I wiped my face with a wet paper towel and tried to explain something else to myself. Why had the sight of that young man brought back a memory I’d worked so hard to forget? No, repress. I met a girl in college. Hell, I met a lot of girls, some of whom I took to bed. That was where I met the woman who was to become my wife. Our subsequent divorce had nothing to do with sex. The sex was great. Julie Ann was great; she just wouldn’t share me with my budding career. She was jealous of the time I had to devote to it, especially when I made partner. I’d been surprisingly ambivalent when she’d left. She was a good woman, and I’d miss her terribly, but I wasn’t willing to make the adjustments to my life she was asking. Since our breakup I’d been coasting, but when the time came, I’d find a new ladylove. I tossed the paper towel into the disposal container and went back into the store.
The big merchant met me with a hand out. “Adam Beasley. Pleased to have you in my store.”
Fighting the feeling that my recent thoughts were painted all over my face, I accepted his shake. “Thanks. I’m Roger Mackie.”
“Where you from?” When I told him Denver, he asked if I was headed up to Canada.
“No. Going nowhere in particular. I think I’ll head back to Butte and go on down Arizona way.”
“Hmmm. Well, here’s your coffee. I fixed it black, but we’ve got the pissant stuff if you want it.”
I laughed and relaxed. “Black’s fine.”
We sat in the warm glow of the stove and talked for a while. Johnny came back to return my keys and claim a chair off to one side where he wordlessly followed our conversation. It was all I could do to keep from staring at him. From time to time, I glanced his way to include him in the talk, and slowly put together an impression. He was somewhere around twenty. Lean without being thin. Almost square-faced, although his hat probably distorted that somewhat. Moderately heavy brows. Huge black eyes, slightly canted, with the lushest lashes I’d ever seen on a male. Thin nose; not long, not short. Wide mouth. Strong chin with a slight cleft, but no sign of a beard. Ears close to his head. And long, dark hair falling to his shoulders. His complexion was two shades darker than mine with a slight rosy hue. He sat forward in his chair, elbows on his knees, every bit as handsome as I had known he would be. Blindingly so. Occasionally, he fiddled with three heavy, beaded bracelets on his left wrist. They looked to be tribal ornaments of some sort.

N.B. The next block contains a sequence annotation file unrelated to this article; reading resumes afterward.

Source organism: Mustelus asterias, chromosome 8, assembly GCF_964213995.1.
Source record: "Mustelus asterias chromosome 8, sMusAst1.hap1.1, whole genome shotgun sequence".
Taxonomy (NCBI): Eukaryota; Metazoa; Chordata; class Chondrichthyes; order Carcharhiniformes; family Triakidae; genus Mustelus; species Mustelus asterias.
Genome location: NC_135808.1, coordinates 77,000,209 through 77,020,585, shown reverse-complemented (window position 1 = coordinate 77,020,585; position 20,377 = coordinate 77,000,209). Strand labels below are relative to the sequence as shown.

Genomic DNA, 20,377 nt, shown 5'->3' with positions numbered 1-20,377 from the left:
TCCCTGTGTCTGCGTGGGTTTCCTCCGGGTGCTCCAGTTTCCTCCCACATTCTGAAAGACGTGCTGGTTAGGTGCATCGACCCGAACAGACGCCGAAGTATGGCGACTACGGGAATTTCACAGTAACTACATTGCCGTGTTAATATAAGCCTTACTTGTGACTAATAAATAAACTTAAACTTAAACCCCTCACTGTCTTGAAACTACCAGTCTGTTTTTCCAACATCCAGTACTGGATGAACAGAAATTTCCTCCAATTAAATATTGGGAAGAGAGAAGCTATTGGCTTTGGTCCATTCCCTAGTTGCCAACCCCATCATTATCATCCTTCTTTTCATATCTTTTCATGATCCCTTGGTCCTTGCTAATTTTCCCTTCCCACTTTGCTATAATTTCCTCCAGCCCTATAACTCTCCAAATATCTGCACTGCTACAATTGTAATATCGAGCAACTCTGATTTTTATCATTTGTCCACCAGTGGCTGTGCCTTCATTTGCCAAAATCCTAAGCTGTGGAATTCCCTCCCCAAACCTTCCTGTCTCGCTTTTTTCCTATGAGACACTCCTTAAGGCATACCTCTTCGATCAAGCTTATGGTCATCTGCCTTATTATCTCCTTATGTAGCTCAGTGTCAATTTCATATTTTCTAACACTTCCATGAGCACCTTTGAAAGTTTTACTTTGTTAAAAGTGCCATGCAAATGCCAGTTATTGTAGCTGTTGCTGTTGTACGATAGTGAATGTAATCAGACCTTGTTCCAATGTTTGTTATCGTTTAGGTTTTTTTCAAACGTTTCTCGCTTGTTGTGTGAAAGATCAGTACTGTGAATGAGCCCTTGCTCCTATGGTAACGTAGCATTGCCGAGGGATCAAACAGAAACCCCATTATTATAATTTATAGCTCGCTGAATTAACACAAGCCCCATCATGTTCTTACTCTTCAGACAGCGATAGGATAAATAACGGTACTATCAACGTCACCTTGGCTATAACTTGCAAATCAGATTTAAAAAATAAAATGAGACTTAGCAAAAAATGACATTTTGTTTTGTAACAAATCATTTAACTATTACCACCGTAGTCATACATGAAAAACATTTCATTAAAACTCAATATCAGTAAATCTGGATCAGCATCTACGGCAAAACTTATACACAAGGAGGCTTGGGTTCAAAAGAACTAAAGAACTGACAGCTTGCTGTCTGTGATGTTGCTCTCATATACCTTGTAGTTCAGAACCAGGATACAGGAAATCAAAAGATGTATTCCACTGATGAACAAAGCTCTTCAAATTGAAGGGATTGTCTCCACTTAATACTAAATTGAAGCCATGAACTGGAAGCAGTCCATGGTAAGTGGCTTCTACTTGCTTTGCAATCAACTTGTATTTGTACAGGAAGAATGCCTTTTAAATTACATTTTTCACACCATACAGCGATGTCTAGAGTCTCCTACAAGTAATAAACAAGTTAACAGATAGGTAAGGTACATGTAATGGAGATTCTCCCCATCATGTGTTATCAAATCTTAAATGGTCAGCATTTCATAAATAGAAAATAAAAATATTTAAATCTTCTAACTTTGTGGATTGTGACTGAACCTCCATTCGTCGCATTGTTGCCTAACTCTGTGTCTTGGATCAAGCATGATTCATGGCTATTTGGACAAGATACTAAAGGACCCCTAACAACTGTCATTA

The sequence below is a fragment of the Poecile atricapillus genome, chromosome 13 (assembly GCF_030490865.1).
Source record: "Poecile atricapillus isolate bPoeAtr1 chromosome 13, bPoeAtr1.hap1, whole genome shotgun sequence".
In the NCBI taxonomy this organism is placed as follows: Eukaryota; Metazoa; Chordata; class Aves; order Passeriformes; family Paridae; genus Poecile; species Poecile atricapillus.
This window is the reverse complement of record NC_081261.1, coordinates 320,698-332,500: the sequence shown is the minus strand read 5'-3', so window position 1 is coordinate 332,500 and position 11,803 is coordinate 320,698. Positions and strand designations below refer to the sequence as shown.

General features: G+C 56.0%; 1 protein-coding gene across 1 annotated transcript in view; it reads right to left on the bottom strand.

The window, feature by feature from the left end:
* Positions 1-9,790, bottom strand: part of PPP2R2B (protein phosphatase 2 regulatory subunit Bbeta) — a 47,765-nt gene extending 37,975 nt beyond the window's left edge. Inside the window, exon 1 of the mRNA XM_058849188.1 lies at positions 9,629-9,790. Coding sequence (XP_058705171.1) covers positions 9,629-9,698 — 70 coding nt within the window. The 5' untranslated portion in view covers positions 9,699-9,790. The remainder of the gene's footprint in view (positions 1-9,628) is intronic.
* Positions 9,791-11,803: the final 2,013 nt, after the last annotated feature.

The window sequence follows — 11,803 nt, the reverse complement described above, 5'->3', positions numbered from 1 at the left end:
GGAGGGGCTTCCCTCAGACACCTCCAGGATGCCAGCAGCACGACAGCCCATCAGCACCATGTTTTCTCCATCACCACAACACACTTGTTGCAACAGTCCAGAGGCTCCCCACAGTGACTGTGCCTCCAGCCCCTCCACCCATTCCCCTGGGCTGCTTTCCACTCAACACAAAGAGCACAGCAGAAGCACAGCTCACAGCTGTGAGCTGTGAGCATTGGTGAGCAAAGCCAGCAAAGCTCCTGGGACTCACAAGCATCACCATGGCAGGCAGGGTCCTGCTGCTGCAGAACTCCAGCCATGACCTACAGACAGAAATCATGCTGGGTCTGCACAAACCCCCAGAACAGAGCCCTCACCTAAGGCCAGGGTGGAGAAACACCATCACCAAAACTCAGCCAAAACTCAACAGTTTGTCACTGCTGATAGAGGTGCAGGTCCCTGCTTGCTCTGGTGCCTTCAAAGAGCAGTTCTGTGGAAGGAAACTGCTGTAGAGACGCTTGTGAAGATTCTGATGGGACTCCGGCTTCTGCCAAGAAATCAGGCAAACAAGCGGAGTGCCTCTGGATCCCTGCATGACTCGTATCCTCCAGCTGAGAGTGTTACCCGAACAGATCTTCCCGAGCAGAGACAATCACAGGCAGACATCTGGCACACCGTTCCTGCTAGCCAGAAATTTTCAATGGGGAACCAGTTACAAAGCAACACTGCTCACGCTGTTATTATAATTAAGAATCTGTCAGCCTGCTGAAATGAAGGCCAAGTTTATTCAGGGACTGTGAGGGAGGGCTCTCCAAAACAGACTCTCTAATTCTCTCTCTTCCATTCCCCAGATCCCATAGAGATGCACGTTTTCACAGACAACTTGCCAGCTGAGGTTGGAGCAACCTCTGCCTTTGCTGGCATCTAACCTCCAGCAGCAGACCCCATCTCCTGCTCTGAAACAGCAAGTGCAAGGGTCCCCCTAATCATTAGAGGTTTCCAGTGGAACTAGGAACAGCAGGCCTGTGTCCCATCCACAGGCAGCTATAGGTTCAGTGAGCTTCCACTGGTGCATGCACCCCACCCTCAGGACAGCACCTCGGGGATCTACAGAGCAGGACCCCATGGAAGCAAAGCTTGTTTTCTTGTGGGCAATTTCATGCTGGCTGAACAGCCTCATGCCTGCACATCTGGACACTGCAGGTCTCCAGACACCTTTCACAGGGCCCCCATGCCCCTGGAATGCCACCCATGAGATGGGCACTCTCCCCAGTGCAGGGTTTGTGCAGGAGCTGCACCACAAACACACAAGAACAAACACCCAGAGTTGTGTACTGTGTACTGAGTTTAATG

Beasley’s store had such a homey atmosphere that I stayed and listened to him talk for an hour. His family had run this store for a hundred years. Folksy yarns and mountain wisdom oozed from the man’s pores. When I finally rose, he went back to the counter and toted up the bill for my gas and the few snacks I picked out.
As I prepared to leave, he stopped me with a question. “If you’re heading back to Butte, can you give Johnny here a lift?”
“Sure. Glad to. You ready to go, Johnny?” Despite my words I was a bit uncertain. One look at this kid, and I’d relived an incident long buried in the recesses of my memory banks. Shaken by my visceral reaction to him, my inclination was to keep my distance. Until I met his magnificent gaze. Then I knew sharing a ride with a young man so exotic, so good-looking, might be interesting.
He ducked his head shyly and mumbled, “Minute,” before disappearing in the direction of the restroom.
“He’s a good kid,” Beasley said. “Part of the Two-Guns family. They’re good people. Chippewa folks that got cheated out of their land and their tribal standing. Only band of Indians in Montana who don’t have their own reservation.”
Beasley went on to explain the youngster helped farm the family land and broke broncs for extra money. He’d lived in these mountains all his life. Went to high school down in the town but never liked it down there.
“Johnny’s shy, and kinda backward at some things, but he’s okay,” the trader finished. “Hope you don’t mind giving him a ride. He’s gotta catch a bus this afternoon.”